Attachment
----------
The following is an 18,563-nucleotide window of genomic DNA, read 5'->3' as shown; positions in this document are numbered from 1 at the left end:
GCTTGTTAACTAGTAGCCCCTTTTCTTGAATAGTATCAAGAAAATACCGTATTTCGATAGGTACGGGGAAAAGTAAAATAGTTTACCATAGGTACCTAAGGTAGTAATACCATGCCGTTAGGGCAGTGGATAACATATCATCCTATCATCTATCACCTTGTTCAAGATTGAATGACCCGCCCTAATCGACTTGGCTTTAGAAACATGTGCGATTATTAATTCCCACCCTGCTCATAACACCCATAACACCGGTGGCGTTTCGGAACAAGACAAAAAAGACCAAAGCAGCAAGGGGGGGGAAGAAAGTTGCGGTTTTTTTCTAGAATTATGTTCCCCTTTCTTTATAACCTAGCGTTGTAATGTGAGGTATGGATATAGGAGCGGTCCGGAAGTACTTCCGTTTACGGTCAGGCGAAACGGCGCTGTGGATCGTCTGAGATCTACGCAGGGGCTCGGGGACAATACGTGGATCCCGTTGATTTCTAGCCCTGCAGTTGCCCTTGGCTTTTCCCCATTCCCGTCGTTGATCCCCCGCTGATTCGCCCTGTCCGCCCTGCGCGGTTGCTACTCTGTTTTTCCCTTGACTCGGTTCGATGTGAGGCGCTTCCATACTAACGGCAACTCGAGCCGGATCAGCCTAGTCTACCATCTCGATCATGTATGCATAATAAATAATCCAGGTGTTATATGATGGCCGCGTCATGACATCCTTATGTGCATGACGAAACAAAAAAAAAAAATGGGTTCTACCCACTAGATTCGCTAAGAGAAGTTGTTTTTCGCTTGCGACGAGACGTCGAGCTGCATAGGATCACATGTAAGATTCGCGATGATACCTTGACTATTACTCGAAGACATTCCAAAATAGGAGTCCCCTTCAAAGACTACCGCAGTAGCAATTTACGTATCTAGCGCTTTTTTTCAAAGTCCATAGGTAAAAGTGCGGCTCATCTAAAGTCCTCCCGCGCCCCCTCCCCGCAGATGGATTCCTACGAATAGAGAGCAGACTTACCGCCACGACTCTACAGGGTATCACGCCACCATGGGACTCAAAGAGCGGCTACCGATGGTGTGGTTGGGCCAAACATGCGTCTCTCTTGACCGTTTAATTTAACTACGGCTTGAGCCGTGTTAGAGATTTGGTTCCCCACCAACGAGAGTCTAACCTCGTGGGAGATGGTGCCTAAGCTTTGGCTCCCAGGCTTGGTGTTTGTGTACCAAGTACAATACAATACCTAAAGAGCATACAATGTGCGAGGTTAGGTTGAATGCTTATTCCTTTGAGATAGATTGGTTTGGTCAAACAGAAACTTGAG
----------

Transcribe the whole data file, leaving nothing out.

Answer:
The following is an 18,563-nucleotide window of genomic DNA, read 5'->3' as shown; positions in this document are numbered from 1 at the left end:
GCTTGTTAACTAGTAGCCCCTTTTCTTGAATAGTATCAAGAAAATACCGTATTTCGATAGGTACGGGGAAAAGTAAAATAGTTTACCATAGGTACCTAAGGTAGTAATACCATGCCGTTAGGGCAGTGGATAACATATCATCCTATCATCTATCACCTTGTTCAAGATTGAATGACCCGCCCTAATCGACTTGGCTTTAGAAACATGTGCGATTATTAATTCCCACCCTGCTCATAACACCCATAACACCGGTGGCGTTTCGGAACAAGACAAAAAAGACCAAAGCAGCAAGGGGGGGGAAGAAAGTTGCGGTTTTTTTCTAGAATTATGTTCCCCTTTCTTTATAACCTAGCGTTGTAATGTGAGGTATGGATATAGGAGCGGTCCGGAAGTACTTCCGTTTACGGTCAGGCGAAACGGCGCTGTGGATCGTCTGAGATCTACGCAGGGGCTCGGGGACAATACGTGGATCCCGTTGATTTCTAGCCCTGCAGTTGCCCTTGGCTTTTCCCCATTCCCGTCGTTGATCCCCCGCTGATTCGCCCTGTCCGCCCTGCGCGGTTGCTACTCTGTTTTTCCCTTGACTCGGTTCGATGTGAGGCGCTTCCATACTAACGGCAACTCGAGCCGGATCAGCCTAGTCTACCATCTCGATCATGTATGCATAATAAATAATCCAGGTGTTATATGATGGCCGCGTCATGACATCCTTATGTGCATGACGAAACAAAAAAAAAAAATGGGTTCTACCCACTAGATTCGCTAAGAGAAGTTGTTTTTCGCTTGCGACGAGACGTCGAGCTGCATAGGATCACATGTAAGATTCGCGATGATACCTTGACTATTACTCGAAGACATTCCAAAATAGGAGTCCCCTTCAAAGACTACCGCAGTAGCAATTTACGTATCTAGCGCTTTTTTTCAAAGTCCATAGGTAAAAGTGCGGCTCATCTAAAGTCCTCCCGCGCCCCCTCCCCGCAGATGGATTCCTACGAATAGAGAGCAGACTTACCGCCACGACTCTACAGGGTATCACGCCACCATGGGACTCAAAGAGCGGCTACCGATGGTGTGGTTGGGCCAAACATGCGTCTCTCTTGACCGTTTAATTTAACTACGGCTTGAGCCGTGTTAGAGATTTGGTTCCCCACCAACGAGAGTCTAACCTCGTGGGAGATGGTGCCTAAGCTTTGGCTCCCAGGCTTGGTGTTTGTGTACCAAGTACAATACAATACCTAAAGAGCATACAATGTGCGAGGTTAGGTTGAATGCTTATTCCTTTGAGATAGATTGGTTTGGTCAAACAGAAACTTGAG